Sorry Steve the Fireman(795), I really do not believe you were paying £320 a month towards your pension 28 years ago, if you were you were on a lot higher salary than the majority of workers in this country!

  • rate this

    Comment number 830.

    Sorry Mr C but too little too late. Too many promises, too many broken. You had your opportunity and you blew it and I am a lifelong Tory supporter. You have been weak and ineffective. We need someone who is strong and will stand up and defend this country and you are not that person. Not at all sure there is anyone who is able right now, certainly not Millibland or, God help us, Balls!

  • rate this

    Comment number 829.

    I'm so excited. I can't wait to see how far my 47p per day will stretch!

  • rate this

    Comment number 828.

    As someone approaching 65 I feel in two minds - but putting my own self interest aside I do not see how the a combination of State pension, the benefits system and the NHS are affordable any longer. No politician wants to grasp the nettle, but we have become too reliant on the State, which squanders money and is completely inefficient.
    Time to "get real"? Clearly not....

  • rate this

    Comment number 827.

    try living on a pension? try living on jsa !!!

  • rate this

    Comment number 826.

    809. G

    I don't believe I will get to see my state pension, or if I do, I will be too old to enjoy.

    I'm entirely sure what would happen if a total economic breakdown occurred either.

    I wouldn't necessarily invest in property quite yet. Wait for interest rates to increase before another wave of repossessions hit us...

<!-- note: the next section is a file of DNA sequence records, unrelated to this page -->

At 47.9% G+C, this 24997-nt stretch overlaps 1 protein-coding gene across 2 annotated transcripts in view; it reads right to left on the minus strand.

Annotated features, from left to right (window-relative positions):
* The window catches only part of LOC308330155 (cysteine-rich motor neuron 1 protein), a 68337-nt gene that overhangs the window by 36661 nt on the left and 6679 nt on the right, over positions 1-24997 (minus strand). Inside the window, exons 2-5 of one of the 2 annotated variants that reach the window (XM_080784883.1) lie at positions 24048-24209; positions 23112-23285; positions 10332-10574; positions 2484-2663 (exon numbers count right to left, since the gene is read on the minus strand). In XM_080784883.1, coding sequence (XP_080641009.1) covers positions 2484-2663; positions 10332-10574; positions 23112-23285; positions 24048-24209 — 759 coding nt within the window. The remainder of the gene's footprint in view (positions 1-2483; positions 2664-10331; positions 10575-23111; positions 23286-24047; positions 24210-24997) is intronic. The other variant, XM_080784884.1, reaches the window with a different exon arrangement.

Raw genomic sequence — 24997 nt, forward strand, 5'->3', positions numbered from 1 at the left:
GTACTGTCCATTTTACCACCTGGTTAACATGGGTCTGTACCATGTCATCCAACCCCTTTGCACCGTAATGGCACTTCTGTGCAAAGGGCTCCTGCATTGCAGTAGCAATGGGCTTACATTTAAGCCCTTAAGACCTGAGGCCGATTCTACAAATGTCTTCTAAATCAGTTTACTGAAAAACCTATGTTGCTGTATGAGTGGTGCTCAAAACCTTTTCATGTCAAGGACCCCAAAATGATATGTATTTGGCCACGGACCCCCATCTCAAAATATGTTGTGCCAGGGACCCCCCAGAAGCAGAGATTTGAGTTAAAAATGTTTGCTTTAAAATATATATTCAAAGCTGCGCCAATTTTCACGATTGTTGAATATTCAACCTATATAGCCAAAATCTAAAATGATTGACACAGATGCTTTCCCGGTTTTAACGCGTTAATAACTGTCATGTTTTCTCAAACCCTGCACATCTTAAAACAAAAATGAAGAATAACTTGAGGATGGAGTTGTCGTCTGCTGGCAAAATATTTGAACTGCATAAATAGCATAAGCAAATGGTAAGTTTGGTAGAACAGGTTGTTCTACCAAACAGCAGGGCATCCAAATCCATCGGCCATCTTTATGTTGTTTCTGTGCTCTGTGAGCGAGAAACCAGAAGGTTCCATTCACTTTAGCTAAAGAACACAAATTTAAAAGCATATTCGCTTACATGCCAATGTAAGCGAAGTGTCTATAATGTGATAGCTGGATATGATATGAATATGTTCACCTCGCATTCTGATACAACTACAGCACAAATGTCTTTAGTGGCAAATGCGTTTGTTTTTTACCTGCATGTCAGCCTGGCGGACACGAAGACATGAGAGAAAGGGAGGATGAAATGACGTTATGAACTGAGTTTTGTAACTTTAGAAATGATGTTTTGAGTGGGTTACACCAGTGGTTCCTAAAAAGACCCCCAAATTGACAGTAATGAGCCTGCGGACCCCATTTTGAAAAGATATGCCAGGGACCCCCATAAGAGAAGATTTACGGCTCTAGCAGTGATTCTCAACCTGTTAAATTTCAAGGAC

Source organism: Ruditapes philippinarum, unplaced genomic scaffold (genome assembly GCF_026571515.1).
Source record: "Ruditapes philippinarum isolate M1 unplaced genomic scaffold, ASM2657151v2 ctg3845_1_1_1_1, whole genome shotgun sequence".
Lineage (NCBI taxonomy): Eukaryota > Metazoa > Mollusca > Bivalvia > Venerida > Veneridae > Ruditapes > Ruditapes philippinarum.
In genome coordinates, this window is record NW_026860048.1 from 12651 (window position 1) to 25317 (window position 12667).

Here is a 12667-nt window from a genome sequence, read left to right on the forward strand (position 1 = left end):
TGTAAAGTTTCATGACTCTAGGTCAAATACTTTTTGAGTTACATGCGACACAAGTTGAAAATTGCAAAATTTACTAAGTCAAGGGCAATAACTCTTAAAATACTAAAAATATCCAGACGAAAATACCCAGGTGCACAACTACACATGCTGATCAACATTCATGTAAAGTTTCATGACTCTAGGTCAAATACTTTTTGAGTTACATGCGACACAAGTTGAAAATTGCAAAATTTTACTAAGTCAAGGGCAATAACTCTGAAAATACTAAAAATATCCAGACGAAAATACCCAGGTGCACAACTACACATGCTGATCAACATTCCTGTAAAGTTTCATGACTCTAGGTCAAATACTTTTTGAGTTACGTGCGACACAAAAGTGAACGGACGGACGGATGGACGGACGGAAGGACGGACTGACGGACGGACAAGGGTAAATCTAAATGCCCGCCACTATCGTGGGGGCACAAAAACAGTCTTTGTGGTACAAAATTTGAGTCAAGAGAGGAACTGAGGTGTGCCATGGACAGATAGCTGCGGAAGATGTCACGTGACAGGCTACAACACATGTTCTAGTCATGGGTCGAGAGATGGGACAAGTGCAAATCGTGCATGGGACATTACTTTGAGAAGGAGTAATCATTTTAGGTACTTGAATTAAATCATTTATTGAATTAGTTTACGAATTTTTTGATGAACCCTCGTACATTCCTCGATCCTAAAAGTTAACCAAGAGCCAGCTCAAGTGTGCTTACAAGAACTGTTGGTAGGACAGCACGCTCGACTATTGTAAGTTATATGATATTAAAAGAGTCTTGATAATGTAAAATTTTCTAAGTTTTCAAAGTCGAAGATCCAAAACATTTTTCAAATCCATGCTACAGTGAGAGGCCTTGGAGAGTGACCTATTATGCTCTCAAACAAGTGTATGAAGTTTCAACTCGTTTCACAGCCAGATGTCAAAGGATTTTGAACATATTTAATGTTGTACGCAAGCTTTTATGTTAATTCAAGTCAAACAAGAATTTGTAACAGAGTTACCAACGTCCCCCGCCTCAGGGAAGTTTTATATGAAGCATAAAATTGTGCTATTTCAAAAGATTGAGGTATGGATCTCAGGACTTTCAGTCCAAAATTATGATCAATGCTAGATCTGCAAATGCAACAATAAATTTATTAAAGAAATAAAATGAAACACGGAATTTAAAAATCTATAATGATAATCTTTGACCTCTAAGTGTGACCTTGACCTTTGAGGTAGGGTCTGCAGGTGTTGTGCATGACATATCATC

• rate this

    Comment number 825.

    "I want people when they reach retirement to know that they can have dignity and security in their old age. "

    Hahahahahaa He does not give a toss about people. He thinks of himself and his cronies. We are all in this together hahahahaha

  • rate this

    Comment number 824.

    How about tying pension increases in line with MP salary increases?

  • rate this

    Comment number 823.

    @789 This country is 'Plenty Rich' just not for the likes of us common C2 working class. The money is there but just like the Tories have always done. THEY ARE CONSERVING it for themselves and themselves only, why else do you think they are called CONSERVATIVE.They MUST protect their wealth at all costs and keep the common man in his/her place so they can continue to subsidise their lifestyles.

  • rate this

    Comment number 822.

    Buying off gullible pensioners. Dignity is not about money in the real world, although it may well be, in within Cameron's circles of friends, stupid.

  • rate this

    Comment number 821.

    As all of our current taxes are being spent bailing out the banks I guess he is trying to show that he has to draw the line somewhere and being accused of stealing pensioners money to pay bankers bonuses would look bad. Is he still hoping to bring in the gagging law so that charities and other groups cannot comment on such controversial issues?

  • rate this

    Comment number 820.

    776. Tim Browning

    Why all the negs? Was it because I pointed out that Ed's new policy was to tirelessly deliver what has already been delivered by Europe.


  • rate this

    Comment number 819.

    If "protecting" pensions means the same as "protecting" the disabled's benefits, Cameron, as usual, means nothing.

  • rate this

    Comment number 818.

    In years to come..the name David Cameron will be equated to one thing....LYING through his teeth...worth remembering that this paragon of fiscal restraint and his very very rich wife ..claimed DLA for their passed son..just going to show..that even Multi Millionaires need that little bit more !!!!!!!!!!!!!Wonder what IDS would have to say about that..would he call them FECKLESS !!!